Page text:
THE CONQUEST OF CENTROPOLIS
Centropolis wasn’t a very big town, but it had a wide, well paved street lined with stores, and a pleasant variety of gravel roads winding round hills that had neat and fairly prosperous-looking houses scattered over them. A rather dignified old court-house among the big trees of the Square proclaimed the place a county seat. It was a warm April day; the grass was green and the little leaves already were bursting out on the shrubbery.
Rose’s idea was to stroll about a little and get her bearings first, and then go into one store after another on Main Street until she should find a job. She had no serious misgiving that she wouldn’t get one eventually; before night, this was to say.
Her confidence sprang from two sources: one, that though inexperienced she knew she was intelligent, willing and attractive. People, she found, were apt to be disposed in her favor. The other source of her confidence was that she wasn’t looking for much. She would take, for the present, anything that offered. Because any sort of work, even menial work, would be a relief after that nightmare tour. The weeks since she had left Chicago, especially the last two or three of them, seemed unreal, and the incidents of them as if they couldn’t have happened. Anything that didn’t involve associations with that detestable company, and the unspeakable piece they had played, would seem—well, almost heavenly. If she couldn’t get a job in a store, she’d go and be a waitress at the hotel. She could make a pretty good waitress, she thought.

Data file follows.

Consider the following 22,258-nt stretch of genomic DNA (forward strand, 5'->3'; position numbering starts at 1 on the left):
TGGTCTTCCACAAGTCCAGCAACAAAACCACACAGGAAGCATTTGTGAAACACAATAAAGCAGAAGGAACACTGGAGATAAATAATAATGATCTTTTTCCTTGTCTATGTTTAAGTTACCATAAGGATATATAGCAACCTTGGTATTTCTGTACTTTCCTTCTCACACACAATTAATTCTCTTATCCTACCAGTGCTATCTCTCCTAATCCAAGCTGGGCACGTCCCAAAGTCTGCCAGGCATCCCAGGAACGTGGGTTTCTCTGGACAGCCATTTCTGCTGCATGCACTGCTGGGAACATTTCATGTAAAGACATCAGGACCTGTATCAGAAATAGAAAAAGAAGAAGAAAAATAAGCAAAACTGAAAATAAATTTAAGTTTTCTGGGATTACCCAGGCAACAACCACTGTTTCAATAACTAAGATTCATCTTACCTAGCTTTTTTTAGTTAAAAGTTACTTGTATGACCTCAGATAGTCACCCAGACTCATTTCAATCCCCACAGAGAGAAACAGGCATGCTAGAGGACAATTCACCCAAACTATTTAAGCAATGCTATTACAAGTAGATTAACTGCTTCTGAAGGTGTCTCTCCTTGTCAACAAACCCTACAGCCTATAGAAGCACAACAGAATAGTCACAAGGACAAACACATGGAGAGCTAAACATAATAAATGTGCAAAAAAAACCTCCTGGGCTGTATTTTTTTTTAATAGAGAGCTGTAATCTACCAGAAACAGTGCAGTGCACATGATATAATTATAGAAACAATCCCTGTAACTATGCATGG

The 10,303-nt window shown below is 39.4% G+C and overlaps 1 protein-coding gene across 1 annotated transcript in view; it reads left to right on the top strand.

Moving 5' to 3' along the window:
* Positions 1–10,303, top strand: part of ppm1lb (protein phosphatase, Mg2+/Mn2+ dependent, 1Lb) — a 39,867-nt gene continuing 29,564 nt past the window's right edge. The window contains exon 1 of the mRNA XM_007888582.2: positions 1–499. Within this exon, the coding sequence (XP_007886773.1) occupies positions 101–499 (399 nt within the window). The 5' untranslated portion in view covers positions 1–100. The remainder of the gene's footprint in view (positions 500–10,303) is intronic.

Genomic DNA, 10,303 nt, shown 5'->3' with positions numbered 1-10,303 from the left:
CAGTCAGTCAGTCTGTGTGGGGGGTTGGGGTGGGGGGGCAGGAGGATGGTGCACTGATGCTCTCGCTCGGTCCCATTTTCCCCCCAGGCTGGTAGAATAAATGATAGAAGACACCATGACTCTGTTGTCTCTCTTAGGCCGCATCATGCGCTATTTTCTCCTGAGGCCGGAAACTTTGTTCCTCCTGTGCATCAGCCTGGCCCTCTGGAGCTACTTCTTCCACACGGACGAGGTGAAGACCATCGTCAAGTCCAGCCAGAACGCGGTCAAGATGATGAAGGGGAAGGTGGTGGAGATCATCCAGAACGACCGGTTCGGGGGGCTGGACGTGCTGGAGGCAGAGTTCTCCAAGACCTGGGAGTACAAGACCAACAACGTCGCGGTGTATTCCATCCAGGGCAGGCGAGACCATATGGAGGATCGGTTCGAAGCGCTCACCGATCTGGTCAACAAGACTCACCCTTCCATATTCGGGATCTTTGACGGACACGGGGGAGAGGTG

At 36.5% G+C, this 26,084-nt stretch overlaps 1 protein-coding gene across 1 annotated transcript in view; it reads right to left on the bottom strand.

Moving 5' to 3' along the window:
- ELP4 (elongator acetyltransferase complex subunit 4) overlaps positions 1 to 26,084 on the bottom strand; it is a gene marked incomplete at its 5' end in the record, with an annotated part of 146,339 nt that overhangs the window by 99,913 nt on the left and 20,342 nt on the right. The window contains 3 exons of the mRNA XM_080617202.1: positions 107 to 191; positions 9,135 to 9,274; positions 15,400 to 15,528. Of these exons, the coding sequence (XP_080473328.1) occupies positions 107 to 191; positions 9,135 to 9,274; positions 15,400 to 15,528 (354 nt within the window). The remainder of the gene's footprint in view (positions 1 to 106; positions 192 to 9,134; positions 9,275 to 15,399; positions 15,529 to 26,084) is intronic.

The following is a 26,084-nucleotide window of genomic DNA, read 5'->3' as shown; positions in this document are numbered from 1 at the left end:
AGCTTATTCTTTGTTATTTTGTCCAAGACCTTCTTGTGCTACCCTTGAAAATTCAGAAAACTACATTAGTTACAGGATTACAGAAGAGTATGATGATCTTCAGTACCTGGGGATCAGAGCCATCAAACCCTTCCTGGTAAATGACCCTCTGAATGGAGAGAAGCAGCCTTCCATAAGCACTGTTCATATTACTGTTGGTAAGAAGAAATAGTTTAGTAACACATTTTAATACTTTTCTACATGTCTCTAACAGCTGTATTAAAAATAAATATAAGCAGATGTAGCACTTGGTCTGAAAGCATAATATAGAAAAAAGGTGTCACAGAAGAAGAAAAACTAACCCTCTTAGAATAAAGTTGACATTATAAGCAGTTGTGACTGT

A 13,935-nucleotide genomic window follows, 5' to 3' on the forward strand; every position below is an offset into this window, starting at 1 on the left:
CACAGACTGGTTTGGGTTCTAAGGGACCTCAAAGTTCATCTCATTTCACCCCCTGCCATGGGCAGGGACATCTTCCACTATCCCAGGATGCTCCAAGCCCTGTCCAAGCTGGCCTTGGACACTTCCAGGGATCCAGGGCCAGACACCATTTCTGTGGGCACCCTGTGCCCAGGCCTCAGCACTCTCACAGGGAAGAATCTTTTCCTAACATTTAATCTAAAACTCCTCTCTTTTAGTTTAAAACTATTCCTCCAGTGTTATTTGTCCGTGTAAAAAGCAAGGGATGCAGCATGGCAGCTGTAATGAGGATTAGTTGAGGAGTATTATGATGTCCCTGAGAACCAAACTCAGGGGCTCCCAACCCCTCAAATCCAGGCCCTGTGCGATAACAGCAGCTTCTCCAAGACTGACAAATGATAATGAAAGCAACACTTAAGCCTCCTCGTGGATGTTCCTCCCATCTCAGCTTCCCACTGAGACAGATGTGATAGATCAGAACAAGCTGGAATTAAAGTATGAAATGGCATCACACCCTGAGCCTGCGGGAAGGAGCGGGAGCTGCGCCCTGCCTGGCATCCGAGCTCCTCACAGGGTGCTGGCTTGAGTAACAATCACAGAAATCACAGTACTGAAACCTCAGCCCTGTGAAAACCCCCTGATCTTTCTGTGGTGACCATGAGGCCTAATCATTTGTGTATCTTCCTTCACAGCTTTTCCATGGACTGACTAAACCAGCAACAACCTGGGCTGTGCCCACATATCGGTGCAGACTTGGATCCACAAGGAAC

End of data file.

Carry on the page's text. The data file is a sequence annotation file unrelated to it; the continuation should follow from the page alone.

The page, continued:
But her confidence was short-lived. She cut short her ramble about the streets because of the stares she attracted, and the remarks about herself that she couldn’t ignore. Young men shouted at each other directing attention to her with a brutality of epithet that brought the blood to her cheeks. During all the time she had had that room on Clark Street in Chicago, through their rehearsals and that month of performances, she’d gone alone about the streets at all sort of hours, both in the theatrical part of the loop and in the district where she lived, without any molestation whatever. The small towns that she had visited with the company had been different of course. She’d been stared at in the streets and not infrequently addressed. She’d forgiven that because she was a member of the company. It was natural enough for people to stare at a girl they’d paid to see on the stage the night before, or were going to see to-night.
Now she discovered that the company had been an immense protection to her; had accounted for her, caused her to be taken, to a certain extent, for granted. The wild beast that comes to town with the circus, though an object of legitimate curiosity, does not excite the hostile and fearful speculation that he would if he were left behind after the circus had gone.
People got together in groups and nodded at her, pointed at her. A few of them leered, but more of them scowled. There seemed to be a sense of outrage that she hadn’t left the town when the rest did.